shogun90
05-08-2011, 08:35 AM
Fair enough, but I see this in a different light.

On the practice courts, we can primarily pay attention to ourselves. That includes my monitoring things like my quick movement, footwork, complete back swing, proper swing plane, timing, full follow through, and even keeping my head more still so that it's sort of hovering in the air to give me a better look at the ball at contact.

In a match situation, we can't monitor all these things. Much more attention is spent on the opponent and the tactics needed to manage the points. Most of those swing issues I could monitor on the practice courts have to now happen unconsciously during competition. That makes for a very different situation on the courts and reinforces the importance of practicing with deliberate purpose.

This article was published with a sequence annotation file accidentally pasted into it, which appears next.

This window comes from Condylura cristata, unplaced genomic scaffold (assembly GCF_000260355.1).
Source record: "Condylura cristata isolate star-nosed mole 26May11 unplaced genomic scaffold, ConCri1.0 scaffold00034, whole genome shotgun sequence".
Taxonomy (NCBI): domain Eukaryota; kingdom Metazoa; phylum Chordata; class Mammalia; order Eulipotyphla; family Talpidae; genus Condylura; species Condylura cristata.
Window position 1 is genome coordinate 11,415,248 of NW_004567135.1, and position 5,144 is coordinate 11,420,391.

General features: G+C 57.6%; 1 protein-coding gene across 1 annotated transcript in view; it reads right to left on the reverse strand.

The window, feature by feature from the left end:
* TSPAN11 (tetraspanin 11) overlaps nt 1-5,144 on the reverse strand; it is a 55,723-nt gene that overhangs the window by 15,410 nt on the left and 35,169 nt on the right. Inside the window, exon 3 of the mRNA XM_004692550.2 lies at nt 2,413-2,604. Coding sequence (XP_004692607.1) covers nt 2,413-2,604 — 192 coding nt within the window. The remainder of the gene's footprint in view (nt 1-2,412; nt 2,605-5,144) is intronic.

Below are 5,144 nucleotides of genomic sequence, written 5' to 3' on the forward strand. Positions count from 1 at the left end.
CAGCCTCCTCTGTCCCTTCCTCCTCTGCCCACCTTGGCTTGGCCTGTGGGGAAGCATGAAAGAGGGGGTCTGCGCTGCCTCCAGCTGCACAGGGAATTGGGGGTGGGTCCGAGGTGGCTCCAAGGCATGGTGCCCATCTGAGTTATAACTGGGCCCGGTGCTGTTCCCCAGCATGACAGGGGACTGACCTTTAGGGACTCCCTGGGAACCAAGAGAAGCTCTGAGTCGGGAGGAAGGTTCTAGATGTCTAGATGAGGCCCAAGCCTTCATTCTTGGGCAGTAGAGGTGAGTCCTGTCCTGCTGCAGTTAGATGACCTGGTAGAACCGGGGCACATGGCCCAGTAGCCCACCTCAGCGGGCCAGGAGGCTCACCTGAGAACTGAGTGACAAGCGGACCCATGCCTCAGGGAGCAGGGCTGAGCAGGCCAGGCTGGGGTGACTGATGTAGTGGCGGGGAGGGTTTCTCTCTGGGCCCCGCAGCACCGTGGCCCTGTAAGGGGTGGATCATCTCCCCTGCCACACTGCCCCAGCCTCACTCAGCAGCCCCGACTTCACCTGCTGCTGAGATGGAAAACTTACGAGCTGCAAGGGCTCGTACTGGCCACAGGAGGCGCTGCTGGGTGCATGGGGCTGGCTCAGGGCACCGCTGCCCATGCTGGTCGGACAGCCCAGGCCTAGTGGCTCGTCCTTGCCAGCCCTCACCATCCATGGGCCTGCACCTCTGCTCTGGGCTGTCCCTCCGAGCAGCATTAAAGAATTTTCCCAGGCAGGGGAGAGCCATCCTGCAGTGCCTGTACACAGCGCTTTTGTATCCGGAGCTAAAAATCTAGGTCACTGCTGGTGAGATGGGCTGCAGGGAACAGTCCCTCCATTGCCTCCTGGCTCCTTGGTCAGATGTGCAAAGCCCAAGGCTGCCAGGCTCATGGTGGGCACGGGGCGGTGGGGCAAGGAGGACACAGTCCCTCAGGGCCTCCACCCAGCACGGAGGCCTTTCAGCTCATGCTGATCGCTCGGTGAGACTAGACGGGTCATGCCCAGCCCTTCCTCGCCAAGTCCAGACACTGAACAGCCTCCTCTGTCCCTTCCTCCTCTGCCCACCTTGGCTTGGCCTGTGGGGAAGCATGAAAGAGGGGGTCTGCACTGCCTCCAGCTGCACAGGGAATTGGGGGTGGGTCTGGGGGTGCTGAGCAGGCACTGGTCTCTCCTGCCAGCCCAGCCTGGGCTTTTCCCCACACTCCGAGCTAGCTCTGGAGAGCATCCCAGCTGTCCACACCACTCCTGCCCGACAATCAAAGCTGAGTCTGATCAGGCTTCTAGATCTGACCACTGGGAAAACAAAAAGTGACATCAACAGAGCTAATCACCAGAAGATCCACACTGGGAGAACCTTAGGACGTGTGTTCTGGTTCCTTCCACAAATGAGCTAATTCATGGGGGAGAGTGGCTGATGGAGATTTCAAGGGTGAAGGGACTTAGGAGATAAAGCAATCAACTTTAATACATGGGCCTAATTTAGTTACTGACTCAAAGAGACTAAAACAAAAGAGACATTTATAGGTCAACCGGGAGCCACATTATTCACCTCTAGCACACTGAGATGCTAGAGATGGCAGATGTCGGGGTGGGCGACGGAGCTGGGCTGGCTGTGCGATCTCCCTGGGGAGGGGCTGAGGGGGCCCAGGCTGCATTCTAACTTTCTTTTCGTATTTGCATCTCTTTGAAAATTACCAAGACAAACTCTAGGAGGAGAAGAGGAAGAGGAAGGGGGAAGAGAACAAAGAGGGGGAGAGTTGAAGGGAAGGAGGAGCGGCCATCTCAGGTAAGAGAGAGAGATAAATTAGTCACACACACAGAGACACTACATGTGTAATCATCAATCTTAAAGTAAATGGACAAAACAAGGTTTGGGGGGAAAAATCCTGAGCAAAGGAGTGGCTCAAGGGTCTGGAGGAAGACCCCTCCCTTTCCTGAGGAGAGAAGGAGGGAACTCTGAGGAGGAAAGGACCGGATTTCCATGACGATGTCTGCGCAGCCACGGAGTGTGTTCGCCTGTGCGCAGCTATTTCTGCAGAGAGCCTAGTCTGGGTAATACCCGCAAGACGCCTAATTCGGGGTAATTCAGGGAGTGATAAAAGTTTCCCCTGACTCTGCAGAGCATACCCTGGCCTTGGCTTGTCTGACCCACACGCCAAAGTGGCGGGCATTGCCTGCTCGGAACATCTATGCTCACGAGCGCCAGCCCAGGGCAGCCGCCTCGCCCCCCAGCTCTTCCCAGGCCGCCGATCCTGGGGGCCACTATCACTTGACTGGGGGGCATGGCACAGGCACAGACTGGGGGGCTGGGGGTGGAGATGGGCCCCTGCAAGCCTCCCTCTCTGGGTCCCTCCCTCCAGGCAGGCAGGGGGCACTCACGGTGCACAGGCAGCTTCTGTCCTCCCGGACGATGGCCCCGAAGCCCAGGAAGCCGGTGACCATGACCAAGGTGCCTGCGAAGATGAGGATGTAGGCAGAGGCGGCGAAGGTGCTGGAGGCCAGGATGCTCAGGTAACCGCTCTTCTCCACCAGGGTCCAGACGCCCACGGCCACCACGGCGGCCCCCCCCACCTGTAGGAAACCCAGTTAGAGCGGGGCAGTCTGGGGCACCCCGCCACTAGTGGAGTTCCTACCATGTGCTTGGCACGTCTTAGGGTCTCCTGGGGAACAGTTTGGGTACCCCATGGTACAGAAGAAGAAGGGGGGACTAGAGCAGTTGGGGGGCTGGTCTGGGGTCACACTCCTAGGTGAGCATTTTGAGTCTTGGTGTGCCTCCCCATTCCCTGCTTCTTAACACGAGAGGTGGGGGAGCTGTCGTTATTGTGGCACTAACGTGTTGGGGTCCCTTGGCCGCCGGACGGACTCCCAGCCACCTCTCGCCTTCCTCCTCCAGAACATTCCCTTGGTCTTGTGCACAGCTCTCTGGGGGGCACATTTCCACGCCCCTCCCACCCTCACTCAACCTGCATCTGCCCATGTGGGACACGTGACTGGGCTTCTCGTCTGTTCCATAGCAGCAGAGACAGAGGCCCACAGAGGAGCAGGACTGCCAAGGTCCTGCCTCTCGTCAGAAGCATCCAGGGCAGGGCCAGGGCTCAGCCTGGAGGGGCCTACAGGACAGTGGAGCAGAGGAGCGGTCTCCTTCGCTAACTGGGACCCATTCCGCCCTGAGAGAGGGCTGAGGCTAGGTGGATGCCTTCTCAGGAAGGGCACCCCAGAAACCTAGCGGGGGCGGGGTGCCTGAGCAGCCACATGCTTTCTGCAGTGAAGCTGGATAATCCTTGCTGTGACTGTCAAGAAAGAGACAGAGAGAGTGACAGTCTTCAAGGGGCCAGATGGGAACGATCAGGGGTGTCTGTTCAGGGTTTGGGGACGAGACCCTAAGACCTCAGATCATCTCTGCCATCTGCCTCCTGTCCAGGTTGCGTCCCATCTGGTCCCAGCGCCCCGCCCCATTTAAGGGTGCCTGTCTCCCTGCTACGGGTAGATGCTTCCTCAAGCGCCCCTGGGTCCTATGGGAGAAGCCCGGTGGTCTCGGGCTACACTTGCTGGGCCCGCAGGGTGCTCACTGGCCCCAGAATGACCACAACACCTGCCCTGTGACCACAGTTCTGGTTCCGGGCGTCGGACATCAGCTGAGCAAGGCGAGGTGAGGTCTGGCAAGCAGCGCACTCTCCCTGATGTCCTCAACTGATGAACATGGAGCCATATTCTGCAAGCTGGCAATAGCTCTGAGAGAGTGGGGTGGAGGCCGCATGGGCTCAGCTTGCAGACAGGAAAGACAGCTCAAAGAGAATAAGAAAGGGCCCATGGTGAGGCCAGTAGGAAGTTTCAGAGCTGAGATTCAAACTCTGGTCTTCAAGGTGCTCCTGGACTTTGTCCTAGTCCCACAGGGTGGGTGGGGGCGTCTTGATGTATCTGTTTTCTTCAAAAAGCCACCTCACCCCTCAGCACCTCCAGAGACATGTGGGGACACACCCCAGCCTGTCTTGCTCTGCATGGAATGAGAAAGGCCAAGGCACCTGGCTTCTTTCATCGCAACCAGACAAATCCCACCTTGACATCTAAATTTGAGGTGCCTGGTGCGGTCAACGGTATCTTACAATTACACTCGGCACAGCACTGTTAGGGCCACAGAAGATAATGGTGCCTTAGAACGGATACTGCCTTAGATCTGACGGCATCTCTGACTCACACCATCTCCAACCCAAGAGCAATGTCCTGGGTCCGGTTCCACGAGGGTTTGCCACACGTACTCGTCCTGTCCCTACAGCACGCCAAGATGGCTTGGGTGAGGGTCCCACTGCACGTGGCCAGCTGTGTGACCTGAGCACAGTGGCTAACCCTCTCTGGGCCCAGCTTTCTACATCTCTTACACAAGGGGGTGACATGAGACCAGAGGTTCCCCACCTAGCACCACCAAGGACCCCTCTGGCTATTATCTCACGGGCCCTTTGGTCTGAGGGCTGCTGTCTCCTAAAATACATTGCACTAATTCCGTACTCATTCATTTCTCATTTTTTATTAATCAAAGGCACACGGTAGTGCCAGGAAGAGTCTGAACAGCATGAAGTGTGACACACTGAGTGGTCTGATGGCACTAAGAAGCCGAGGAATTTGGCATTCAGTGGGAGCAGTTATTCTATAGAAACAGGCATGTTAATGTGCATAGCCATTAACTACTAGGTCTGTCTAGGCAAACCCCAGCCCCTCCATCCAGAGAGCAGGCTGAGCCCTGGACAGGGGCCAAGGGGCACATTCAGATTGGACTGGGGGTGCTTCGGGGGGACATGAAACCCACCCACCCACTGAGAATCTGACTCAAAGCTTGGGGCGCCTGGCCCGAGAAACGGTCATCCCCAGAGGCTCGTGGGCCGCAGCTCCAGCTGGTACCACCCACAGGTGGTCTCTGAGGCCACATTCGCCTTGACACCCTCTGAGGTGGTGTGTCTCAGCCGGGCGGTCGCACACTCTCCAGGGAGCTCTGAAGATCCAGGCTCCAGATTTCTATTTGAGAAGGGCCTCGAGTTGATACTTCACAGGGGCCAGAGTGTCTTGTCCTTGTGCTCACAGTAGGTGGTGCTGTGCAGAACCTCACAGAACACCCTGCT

In competition, we can only use what we've put in the toolbox on the practice courts. In a match, we need to use what we've got without much having to think about it.

I'm in agreement with you fuzz.

parasailing
05-08-2011, 09:44 AM
that's probably because when you play a match, your opponents would give you more difficult balls to deal with than the kind of balls you would get when you are practicing.

+2 on this comment as well. The rhythm of a match is so much different from practice.

dennis10is
05-08-2011, 10:03 AM
Hello All,

Do you find there are some racquets that hit very well, but when you are playing in a match, you don't get your best results with?